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Can I have that to go please?

There is at the western end of Fleet Street an opening to an alleyway so small that it is often easy to walk past and not notice it is there. It goes by the quaint name of Hen & Chicken Court. It appears named on John Rocque’s map of 1746 but is shown on maps of seventy years earlier as a much longer alley that ran between Fleet Street and the Chapter House of St Dunstan’s church which was situated at the edge of Cliffords Inn and as such was a busy thoroughfare.

John Rocque’s Map 1746

The court is said to have connections to Sweeny Todd, the demon barber of Fleet Street. The tale of the murder of what is purported to be one hundred and fifty men who had their throats cut while awaiting a shave is nearly certain to be a myth, as is the disposal of their fleshier body parts through the local pie shop owned by Mrs Lovett. The name of the court is thought to have come from a nearby tavern of the same name that was located at the northern end of the alley.

Today, as in 1746 the alley is truncated to form a small narrow court which is rather gloomy with only a small amount of sunlight throughout the day. The proportions of the court are still as they were in the 17th century and so it is worth thinking about the conditions back then, as not only was the court a convenient cut through from Fleet Street in contained dwellings on either side and was also lined with several traders selling an assortment of wares.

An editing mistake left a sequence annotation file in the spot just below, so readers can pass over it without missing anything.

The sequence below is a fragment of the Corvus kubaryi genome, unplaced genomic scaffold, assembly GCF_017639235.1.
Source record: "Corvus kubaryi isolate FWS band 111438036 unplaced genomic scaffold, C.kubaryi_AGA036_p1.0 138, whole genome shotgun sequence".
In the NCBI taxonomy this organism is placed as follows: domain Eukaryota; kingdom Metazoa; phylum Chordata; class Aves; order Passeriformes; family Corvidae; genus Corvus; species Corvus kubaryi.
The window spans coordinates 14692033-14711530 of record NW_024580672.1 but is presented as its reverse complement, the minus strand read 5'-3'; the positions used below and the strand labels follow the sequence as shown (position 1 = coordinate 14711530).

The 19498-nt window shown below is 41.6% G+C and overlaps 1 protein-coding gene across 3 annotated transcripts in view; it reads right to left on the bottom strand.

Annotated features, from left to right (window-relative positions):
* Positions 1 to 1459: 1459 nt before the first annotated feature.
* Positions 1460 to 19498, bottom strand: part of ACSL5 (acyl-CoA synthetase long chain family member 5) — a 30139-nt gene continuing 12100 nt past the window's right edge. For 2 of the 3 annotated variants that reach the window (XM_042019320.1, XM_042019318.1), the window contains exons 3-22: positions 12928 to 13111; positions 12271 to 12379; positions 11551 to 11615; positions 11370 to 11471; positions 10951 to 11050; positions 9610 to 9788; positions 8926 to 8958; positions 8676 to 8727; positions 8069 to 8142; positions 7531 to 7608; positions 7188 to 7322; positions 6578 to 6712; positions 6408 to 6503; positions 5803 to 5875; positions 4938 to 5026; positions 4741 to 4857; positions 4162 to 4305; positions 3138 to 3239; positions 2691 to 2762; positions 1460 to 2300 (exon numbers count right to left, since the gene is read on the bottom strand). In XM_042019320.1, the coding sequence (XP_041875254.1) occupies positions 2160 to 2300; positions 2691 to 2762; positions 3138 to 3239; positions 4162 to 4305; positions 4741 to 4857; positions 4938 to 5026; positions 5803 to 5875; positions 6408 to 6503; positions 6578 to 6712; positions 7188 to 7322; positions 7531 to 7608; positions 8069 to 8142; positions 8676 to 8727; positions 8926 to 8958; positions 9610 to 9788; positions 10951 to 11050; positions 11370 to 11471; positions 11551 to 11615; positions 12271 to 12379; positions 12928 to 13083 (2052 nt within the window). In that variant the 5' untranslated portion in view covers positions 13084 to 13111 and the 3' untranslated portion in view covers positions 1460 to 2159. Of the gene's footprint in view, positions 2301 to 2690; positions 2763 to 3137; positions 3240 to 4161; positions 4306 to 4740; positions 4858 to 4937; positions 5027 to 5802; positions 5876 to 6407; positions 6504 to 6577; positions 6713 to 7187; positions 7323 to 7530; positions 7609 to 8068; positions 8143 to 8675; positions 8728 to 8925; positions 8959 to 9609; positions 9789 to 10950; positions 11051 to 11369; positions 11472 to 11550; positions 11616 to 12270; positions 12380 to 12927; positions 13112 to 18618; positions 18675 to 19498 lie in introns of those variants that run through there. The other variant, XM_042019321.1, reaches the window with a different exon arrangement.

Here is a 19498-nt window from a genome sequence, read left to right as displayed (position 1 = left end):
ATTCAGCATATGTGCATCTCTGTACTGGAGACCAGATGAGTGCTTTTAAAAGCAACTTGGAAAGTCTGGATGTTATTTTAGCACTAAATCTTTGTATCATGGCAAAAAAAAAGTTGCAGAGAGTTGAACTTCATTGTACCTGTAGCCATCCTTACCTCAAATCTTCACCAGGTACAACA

One of these traders and also a resident of the court in the1760s was Mary Edwards who sold Gingerbread and Saloop to passers by. Saloop originated in Greece, and was a popular drink in London during the 1700s. It was served in the same way as tea and coffee which were more expensive and used the root of the Sassafras tree to thicken the drink. It became a very popular drink with those termed as the “Lower Orders” and at the height of it’s popularity was reported to cure most ailments known to man. However, it seems that one of these early day marketeers over extended his claims and by In the 1800s, its benefits were purported to treat venereal disease. Drinking it in public became shameful, so it’s popularity declined and it vanished from London’s streets.

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